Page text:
- If you use stock photos, then use a series of similar images. You can find these by (a) searching on the same photographer or (b) searching for “similar” images on most stock libraries.
- If you do use the same image or don't change it much, be sure to change the title text as well, because this givedifferentiation to your Pins.
1. Start with a base image
I started with a base stock image and added that image to the background of my design, in 600 x 900 orientation (the perfect Pinterest size):
2. Use a variation of the image
I then created a cut-out version of the lollipops (with transparent background) so I could have more control over where the image was placed.
I can then place that lollipop image on any background and change the background color:
Hot Tip: You can use a tool like Photoscissors to remove the background of an image. Or, in this case I used the Remove Background feature in Easil. This feature allows you to remove the background of most images, as long as there is definition between the foreground and background.
2. Change the title to mix it up
I can then change the title a number of ways to modify the image some more. Use titles that will draw us in or focus on what we will learn about, learn how-to do, or discover:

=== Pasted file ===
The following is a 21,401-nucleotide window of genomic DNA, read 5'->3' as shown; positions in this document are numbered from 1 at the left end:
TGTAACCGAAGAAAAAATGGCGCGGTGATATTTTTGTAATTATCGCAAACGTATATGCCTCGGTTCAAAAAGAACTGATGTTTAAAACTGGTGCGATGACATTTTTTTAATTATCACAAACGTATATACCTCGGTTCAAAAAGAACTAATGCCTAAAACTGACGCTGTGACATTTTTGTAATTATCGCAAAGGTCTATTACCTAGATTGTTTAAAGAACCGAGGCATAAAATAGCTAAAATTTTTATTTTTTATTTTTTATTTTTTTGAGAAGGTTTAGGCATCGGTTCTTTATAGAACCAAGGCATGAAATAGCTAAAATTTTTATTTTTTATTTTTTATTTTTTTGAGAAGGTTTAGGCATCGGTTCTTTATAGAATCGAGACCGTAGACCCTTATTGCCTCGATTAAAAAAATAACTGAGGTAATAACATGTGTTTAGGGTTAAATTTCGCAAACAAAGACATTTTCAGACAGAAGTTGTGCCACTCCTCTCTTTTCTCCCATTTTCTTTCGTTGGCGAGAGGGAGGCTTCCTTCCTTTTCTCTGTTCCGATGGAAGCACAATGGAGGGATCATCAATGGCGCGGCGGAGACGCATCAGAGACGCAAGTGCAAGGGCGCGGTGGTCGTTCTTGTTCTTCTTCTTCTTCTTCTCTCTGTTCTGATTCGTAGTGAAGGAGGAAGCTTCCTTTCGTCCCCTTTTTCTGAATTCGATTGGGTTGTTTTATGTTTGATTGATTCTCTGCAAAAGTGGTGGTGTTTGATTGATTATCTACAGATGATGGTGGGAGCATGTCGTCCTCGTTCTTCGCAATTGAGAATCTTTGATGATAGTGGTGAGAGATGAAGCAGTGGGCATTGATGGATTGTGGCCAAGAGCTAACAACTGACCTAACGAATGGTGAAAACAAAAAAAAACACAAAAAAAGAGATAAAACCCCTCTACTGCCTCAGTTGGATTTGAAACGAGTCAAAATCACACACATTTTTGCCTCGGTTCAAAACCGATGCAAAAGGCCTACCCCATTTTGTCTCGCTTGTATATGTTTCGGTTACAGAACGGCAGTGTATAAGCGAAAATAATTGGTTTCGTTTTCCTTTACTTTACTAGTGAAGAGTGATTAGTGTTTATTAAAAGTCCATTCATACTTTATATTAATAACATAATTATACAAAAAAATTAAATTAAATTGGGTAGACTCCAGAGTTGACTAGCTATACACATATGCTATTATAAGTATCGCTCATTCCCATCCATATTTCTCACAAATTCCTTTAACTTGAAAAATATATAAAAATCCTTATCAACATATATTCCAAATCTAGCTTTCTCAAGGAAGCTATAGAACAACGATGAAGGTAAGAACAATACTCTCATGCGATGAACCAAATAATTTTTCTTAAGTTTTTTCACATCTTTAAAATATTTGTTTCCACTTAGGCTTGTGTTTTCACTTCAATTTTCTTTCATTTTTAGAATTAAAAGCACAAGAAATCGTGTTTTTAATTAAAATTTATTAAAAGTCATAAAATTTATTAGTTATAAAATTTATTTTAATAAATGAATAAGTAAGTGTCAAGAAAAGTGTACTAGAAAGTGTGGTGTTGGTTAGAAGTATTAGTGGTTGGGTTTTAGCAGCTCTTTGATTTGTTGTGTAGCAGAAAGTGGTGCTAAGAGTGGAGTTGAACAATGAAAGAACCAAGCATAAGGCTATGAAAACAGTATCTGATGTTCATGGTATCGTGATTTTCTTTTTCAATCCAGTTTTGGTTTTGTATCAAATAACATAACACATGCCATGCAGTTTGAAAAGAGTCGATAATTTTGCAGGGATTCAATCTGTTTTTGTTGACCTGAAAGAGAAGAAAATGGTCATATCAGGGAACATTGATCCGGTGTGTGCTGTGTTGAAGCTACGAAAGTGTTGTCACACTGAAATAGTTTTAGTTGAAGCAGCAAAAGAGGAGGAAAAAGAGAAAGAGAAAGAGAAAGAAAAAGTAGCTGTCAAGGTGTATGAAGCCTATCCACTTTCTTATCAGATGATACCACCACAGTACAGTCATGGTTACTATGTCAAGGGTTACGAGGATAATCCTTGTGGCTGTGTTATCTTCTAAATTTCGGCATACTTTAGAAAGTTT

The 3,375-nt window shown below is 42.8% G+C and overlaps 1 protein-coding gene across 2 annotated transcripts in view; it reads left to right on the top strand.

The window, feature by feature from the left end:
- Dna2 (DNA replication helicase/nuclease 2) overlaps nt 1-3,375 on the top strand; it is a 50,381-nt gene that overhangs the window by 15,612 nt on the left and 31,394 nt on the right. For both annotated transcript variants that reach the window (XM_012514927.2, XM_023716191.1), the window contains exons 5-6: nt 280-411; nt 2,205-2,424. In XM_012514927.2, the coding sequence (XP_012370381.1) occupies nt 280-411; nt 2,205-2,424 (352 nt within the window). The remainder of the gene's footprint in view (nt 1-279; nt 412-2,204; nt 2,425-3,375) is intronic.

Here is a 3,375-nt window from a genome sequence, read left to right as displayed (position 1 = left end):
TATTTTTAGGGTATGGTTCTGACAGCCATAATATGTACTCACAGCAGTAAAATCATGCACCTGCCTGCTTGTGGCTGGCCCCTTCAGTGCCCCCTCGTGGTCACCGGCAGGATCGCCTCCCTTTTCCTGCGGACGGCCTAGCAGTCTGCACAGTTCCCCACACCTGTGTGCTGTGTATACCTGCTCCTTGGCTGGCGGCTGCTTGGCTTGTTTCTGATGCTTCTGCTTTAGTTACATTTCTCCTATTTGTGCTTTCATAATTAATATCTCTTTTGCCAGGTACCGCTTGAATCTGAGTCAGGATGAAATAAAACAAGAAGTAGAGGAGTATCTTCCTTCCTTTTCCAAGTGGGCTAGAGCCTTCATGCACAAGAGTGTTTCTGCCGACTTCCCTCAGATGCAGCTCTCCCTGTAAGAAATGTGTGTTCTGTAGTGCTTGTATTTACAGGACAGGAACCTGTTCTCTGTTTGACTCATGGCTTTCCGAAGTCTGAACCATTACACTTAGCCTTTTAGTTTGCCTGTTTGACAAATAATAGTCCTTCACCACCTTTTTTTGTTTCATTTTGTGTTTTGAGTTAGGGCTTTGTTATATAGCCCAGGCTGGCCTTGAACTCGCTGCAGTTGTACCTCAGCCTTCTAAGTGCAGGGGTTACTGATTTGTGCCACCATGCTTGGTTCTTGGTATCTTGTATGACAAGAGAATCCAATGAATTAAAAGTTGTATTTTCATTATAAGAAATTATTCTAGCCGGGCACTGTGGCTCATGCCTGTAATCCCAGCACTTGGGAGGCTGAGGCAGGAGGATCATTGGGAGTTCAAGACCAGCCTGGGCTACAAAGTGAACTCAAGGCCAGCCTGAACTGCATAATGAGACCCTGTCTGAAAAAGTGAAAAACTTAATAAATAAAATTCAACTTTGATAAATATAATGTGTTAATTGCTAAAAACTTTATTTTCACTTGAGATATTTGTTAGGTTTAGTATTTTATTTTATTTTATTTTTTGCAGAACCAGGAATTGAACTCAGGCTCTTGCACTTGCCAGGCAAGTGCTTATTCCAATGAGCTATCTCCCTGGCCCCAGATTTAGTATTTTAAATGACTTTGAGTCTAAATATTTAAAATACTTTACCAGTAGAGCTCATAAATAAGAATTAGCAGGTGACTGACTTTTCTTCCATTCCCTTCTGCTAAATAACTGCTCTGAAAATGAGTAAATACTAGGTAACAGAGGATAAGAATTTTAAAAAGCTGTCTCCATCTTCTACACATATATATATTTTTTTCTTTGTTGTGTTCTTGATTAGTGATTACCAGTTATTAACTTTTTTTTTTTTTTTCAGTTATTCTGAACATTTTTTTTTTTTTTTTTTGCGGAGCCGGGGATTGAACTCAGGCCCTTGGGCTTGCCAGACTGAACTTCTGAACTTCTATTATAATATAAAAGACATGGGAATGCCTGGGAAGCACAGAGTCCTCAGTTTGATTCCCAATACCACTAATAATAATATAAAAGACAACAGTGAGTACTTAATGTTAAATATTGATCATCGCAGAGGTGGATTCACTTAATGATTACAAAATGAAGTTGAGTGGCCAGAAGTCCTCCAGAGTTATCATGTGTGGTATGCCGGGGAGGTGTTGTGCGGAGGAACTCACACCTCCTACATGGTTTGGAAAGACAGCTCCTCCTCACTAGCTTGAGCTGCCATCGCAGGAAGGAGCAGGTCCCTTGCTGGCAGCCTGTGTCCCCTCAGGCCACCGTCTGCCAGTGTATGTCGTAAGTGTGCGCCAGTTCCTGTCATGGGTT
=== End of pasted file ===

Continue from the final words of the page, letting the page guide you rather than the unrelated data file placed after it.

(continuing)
3. Change the image orientation
Another way to transform this image is to move it around the design. A different orientation results in a fresh, new Pin:
I could go ahead and change the background color and the text as well – there are many ways to mix up the image.
Hot Tip: if you are sending traffic back to a landing page, it's wise to keep your image in the same style. Pinterest likes there to be some connection between the image and landing page or blog post. Keep continuity between the background color or the image itself or the title text and font. I can use any of thes images above to bring readers back to this post and they will feel like they have arrived in the right place.
2. Use Templates to Create Fresh Pins on Pinterest
An easy way to create fresh pins is to use templates. Go to your favorite visual design tool and choose a template. Here are some examples of templates that could work well for creating multiple Pins (from Easil).
Let's take the middle image for example. If I wanted to change that up, I can easily switch out the image and colors for a fresh design:
Note that I didn't have to make too many changes to transform the image. Stick to one or two changes (text and image) and don't over-do it.
It's also important to keep the length of your text to a similar length to that of the text on the template. Then you can be sure you won't mess up the design structure and balance of the final image. Trust the template designers … they know what they're doing.
3. Use Filters and Effects
Along with changing out the image or text, you can also use your design tool to add effects that change up the visual. These include:
- adding filters.
- flipping the image or reverse it.
- adding a color overlay.
In this next example, I transformed the same template by doing these things:
- Removed the cut-paper layer.
- Added a simple blue filter overlay. To do this I added a shape over the top of my image, and changed it to the turquoise color. Then I reduced the opacity of the image so the “peg” image would show through.